Monday was another day of acute embarrassment for the New South Wales Labor party with one of its former state parliamentarians under the hammer at the latest ICAC inquiry.
Ernest Wong was accused of making up his evidence to cover his role in the latest political donations scandal.
You would think the unedifying spectacle of a squirming Labor politician and, earlier, a tearful party boss, would gladden the hearts of their Liberal political opponents.
Indeed, at the state level it surely does after a similar inquiry by the Independent Commission Against Corruption forced ten Liberal MPs – two of them ministers – to quit parliament over breaching the same donation laws.
But there are apprehensions among some federal Liberals.
Their concern, shared by many in the legal fraternity, is based on the “star chamber” aspects of ICAC where naming and shaming in public to find the truth is not constrained by a court’s rules of evidence.
One MP says “you’re guilty just for being called as a witness”.
This MP, like Attorney-General Christian Porter, says there are already effective checks and balances on the federal government, Parliament and agencies.
Porter referred allegations against Border Force and federal police over Crown casino to the Australian Commission for Law Enforcement Integrity as an example of his claim.
Except this body has no jurisdiction over ministers or Members of Parliament.
Federal resistance to an ICAC was bi-partisan until the last election when Labor broke ranks and came up with a strong model because “the existing federal integrity framework is not sufficient to combat corruption”.
Mr Porter is now promising to deliver the government’s version within months, but it will not be able to hold public hearings or initiate its own inquiries.
On any reading this smacks of a window-dressing cover-up.
Federal Liberal Party president Nick Greiner thinks an anti-corruption commission in Canberra is “by and large a good idea”.
Mr Greiner knows the pitfalls. In 1988, as NSW premier, he established Australia’s first anti-corruption commission based very much on the successful one in Hong Kong.
Mr Greiner was ICAC’s first high-profile victim. It found him “acting contrary to known and recognised standards of honesty and integrity” by offering a lucrative job to a key crossbencher.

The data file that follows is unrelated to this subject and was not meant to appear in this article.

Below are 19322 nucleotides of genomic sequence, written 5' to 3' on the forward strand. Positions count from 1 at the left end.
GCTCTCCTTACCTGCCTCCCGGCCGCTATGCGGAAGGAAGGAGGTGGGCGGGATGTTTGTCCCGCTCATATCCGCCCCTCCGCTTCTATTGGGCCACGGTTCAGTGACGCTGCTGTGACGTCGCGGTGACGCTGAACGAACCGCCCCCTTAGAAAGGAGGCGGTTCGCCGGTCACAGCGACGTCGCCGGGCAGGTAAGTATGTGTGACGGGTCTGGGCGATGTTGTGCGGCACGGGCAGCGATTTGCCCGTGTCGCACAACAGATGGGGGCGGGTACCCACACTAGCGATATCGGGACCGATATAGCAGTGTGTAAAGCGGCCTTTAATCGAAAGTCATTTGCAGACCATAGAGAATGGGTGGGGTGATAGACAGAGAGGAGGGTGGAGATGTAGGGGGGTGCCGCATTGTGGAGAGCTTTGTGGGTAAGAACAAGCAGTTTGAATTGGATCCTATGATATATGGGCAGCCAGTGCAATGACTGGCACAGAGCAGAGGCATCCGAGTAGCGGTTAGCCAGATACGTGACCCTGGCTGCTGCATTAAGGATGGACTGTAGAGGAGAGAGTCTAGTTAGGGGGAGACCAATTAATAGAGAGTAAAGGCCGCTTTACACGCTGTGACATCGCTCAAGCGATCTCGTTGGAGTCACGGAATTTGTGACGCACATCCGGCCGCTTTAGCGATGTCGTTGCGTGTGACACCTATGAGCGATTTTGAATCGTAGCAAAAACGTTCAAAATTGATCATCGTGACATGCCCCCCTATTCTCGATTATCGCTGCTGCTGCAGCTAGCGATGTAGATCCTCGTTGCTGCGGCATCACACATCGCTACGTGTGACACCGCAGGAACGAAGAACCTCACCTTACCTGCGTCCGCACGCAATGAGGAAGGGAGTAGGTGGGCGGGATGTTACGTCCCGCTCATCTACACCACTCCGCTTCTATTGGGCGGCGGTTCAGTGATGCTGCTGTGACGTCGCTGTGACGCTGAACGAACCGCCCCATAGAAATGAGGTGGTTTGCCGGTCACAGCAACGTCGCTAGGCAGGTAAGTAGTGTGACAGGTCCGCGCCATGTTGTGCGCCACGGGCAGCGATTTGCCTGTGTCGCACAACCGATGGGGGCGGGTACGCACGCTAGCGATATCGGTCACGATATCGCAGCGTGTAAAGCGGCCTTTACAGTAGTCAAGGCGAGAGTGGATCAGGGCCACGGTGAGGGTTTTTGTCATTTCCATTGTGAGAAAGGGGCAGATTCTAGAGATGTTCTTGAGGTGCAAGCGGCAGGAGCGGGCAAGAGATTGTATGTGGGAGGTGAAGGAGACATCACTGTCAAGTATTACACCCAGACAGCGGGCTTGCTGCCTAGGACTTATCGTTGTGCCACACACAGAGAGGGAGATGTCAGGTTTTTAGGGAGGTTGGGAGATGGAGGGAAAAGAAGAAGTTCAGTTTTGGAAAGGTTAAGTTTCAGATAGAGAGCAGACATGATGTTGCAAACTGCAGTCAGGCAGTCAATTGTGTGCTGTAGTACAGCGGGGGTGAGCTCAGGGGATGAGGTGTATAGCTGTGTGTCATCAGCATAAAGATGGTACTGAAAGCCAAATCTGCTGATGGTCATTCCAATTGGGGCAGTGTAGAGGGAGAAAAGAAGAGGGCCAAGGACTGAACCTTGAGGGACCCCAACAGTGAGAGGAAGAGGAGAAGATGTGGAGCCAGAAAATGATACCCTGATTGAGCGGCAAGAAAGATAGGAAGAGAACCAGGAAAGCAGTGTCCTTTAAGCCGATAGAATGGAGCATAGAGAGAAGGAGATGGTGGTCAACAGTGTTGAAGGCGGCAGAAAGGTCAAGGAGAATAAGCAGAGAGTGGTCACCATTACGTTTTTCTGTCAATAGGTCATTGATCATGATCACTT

The Supreme Court overturned the finding, but he had already quit as premier.
Opposition leader Anthony Albanese has not been deterred by ICAC’s latest pursuit of his state party branch.
He says “the party is in a diabolical situation. This behaviour is completely unacceptable to me”.
Albanese says “it underlines the need to have (a federal) integrity commission”.
Apart from politicians who may be corrupt, the ICAC experience in NSW doesn’t mean inevitable electoral doom for a party whose members and supporters are found to have broken the law for their own benefit.
The Liberals’ Mike Baird won the 2015 NSW state election despite ICAC’s spectacular revelations that also led to the resignation of his predecessor Barry O’Farrell for a “massive memory loss” over a gift from a businessman.
Perhaps it shows voters are satisfied if governments or political parties are seen to have learned from their transgressions – or at least can make a good case that they have.
In the current situation that certainly is a lesson for NSW Labor. But how it could have learned nothing from the imbroglio that engulfed the Liberals a handful of years before indicates a huge shakeout is necessary.
What will further spur this much-needed “cultural shift” is the days of public hearings still to come shining a bright light in the very dark places that have remained hidden.
It is a further insight into why Mr Greiner thinks that “on balance” a federal ICAC is long overdue.
Paul Bongiorno AM is a veteran of the Canberra Press Gallery, with 40 years’ experience covering Australian politics.